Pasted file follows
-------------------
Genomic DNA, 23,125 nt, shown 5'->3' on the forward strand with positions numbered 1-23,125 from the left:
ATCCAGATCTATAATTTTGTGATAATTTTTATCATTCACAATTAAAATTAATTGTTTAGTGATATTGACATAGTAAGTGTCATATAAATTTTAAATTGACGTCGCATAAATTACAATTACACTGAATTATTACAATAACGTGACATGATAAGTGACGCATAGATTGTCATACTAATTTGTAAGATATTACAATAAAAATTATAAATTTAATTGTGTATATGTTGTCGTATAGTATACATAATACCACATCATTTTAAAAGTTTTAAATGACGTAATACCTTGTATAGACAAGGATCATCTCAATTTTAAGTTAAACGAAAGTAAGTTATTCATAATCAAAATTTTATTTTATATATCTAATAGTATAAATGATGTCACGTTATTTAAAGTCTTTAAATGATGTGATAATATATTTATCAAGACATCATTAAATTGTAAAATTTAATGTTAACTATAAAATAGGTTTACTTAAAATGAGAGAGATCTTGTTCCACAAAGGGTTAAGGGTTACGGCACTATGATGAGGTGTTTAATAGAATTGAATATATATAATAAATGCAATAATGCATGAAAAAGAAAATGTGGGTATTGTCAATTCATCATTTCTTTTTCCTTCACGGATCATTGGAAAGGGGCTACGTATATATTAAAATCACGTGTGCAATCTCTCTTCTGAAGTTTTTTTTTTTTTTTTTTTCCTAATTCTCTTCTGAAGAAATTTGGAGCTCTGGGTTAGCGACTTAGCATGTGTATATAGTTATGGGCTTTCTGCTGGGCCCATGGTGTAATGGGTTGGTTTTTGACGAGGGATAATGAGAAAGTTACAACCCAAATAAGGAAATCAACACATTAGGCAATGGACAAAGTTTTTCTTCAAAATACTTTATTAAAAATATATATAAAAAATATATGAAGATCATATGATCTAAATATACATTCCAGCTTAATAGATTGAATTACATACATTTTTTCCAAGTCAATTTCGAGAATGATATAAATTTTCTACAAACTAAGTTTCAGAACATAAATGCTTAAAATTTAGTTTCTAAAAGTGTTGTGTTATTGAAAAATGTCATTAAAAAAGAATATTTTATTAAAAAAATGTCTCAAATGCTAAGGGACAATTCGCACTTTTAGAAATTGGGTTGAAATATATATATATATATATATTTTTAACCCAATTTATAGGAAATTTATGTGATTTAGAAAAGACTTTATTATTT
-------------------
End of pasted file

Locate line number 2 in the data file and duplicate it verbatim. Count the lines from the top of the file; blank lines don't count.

ATCCAGATCTATAATTTTGTGATAATTTTTATCATTCACAATTAAAATTAATTGTTTAGTGATATTGACATAGTAAGTGTCATATAAATTTTAAATTGACGTCGCATAAATTACAATTACACTGAATTATTACAATAACGTGACATGATAAGTGACGCATAGATTGTCATACTAATTTGTAAGATATTACAATAAAAATTATAAATTTAATTGTGTATATGTTGTCGTATAGTATACATAATACCACATCATTTTAAAAGTTTTAAATGACGTAATACCTTGTATAGACAAGGATCATCTCAATTTTAAGTTAAACGAAAGTAAGTTATTCATAATCAAAATTTTATTTTATATATCTAATAGTATAAATGATGTCACGTTATTTAAAGTCTTTAAATGATGTGATAATATATTTATCAAGACATCATTAAATTGTAAAATTTAATGTTAACTATAAAATAGGTTTACTTAAAATGAGAGAGATCTTGTTCCACAAAGGGTTAAGGGTTACGGCACTATGATGAGGTGTTTAATAGAATTGAATATATATAATAAATGCAATAATGCATGAAAAAGAAAATGTGGGTATTGTCAATTCATCATTTCTTTTTCCTTCACGGATCATTGGAAAGGGGCTACGTATATATTAAAATCACGTGTGCAATCTCTCTTCTGAAGTTTTTTTTTTTTTTTTTTTCCTAATTCTCTTCTGAAGAAATTTGGAGCTCTGGGTTAGCGACTTAGCATGTGTATATAGTTATGGGCTTTCTGCTGGGCCCATGGTGTAATGGGTTGGTTTTTGACGAGGGATAATGAGAAAGTTACAACCCAAATAAGGAAATCAACACATTAGGCAATGGACAAAGTTTTTCTTCAAAATACTTTATTAAAAATATATATAAAAAATATATGAAGATCATATGATCTAAATATACATTCCAGCTTAATAGATTGAATTACATACATTTTTTCCAAGTCAATTTCGAGAATGATATAAATTTTCTACAAACTAAGTTTCAGAACATAAATGCTTAAAATTTAGTTTCTAAAAGTGTTGTGTTATTGAAAAATGTCATTAAAAAAGAATATTTTATTAAAAAAATGTCTCAAATGCTAAGGGACAATTCGCACTTTTAGAAATTGGGTTGAAATATATATATATATATATATTTTTAACCCAATTTATAGGAAATTTATGTGATTTAGAAAAGACTTTATTATTT